Scientists find how to beat the LED battery blues
Written by Richard Chirgwin, theregister.co.uk
All the way from the battery in a pocket to the LED TV on a wall, the colour blue is a problem: blue LEDs are less efficient than the reds or greens that make up the other two primary display colours, and that’s a problem for power consumption.
As the university explains here, OLEDs are either fluorescent or phosphorescent – and the latter is far more efficient than the former. PHOLEDs, as the phosphorescent varieties are known, are used for red and green pixels, but not blue.
Engineering professor Stephen Forrest explains that while blue PHOLEDs have been around for a long time, they don’t live long enough for use alongside reds and greens in consumer devices. That means fluorescent OLEDs are used for the blues, and that in turn imposes a power consumption penalty.
According to Forrest, the higher energy needed to produce light at the blue end of the spectrum (compared to red or green) is the problem his research team has been working on since 2008. That higher energy can break down the molecules in the OLEDs, when enough is poured in to get light sufficiently intense to use in a display.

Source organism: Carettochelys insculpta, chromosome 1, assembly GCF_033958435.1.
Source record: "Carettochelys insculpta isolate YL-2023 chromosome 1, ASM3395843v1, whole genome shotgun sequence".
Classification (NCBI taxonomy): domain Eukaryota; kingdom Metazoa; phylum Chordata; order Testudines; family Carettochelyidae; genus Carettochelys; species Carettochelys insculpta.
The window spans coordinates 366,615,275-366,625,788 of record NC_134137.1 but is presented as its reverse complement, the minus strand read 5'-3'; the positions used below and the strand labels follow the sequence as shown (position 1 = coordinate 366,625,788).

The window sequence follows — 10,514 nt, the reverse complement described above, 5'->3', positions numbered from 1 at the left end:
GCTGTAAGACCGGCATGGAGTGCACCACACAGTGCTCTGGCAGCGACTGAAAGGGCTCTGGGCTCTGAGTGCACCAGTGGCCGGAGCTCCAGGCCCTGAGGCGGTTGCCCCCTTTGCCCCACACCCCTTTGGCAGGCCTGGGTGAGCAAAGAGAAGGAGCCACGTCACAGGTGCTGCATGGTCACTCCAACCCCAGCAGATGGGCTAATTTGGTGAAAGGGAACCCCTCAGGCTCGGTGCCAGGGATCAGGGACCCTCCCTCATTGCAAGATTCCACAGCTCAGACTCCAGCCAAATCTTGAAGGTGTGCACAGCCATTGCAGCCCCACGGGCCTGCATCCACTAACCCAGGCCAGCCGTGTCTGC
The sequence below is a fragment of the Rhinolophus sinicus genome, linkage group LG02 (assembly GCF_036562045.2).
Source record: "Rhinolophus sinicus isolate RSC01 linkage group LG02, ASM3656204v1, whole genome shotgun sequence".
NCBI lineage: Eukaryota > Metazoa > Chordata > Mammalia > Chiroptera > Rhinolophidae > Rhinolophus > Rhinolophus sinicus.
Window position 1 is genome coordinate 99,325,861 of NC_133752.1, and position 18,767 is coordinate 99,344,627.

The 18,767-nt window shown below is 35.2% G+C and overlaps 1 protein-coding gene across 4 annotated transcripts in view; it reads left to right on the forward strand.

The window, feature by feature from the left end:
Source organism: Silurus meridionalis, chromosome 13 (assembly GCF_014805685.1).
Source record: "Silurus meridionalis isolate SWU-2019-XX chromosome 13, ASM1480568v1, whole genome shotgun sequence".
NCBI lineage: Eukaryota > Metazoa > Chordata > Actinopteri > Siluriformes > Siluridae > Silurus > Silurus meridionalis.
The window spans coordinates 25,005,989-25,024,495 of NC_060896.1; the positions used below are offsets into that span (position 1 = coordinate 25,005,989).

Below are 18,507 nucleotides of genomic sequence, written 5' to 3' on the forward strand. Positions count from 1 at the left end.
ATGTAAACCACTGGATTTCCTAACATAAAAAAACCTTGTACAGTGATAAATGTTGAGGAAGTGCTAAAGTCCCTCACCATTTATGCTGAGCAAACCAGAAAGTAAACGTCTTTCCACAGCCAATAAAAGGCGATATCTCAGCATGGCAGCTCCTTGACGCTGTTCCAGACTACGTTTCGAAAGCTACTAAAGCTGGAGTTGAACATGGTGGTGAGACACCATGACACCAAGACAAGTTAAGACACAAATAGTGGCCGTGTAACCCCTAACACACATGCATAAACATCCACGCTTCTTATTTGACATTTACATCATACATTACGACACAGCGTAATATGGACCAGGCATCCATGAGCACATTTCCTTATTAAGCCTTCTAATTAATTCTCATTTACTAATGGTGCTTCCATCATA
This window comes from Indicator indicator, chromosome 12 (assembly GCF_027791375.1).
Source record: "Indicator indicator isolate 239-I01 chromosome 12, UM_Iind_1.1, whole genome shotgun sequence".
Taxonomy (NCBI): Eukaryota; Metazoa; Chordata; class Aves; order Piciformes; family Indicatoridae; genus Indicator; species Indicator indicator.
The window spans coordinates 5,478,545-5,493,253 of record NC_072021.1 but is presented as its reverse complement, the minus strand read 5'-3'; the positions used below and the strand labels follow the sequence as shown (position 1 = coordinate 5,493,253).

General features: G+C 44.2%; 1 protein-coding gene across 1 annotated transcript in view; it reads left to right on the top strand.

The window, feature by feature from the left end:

In a study lead-authored by Yifan Zhang with work from doctoral student Jae Sang Lee, the researchers worked to spread the light emitting energy across enough molecules to avoid individual molecules getting burned.
As the university’s release explains: “If the light-emitting molecules are evenly distributed, the energetic electron-hole pairs tend to accumulate near the layer that conducts electrons, causing damaging energy transfers.
“Instead, the team arranged the molecules so that they were concentrated near the hole-conducting layer and sparser toward the electron conductor. This drew electrons further into the material, spreading out the energy.”
This insight, combined with splitting the blue PHOLED into two layers (to reduce the concentration of light-emitting molecules in each layer), yielded a tenfold improvement in device lifetime, the university claims.
The work will be published in an upcoming issue of Nature Communications. ®
Read more at www.theregister.co.uk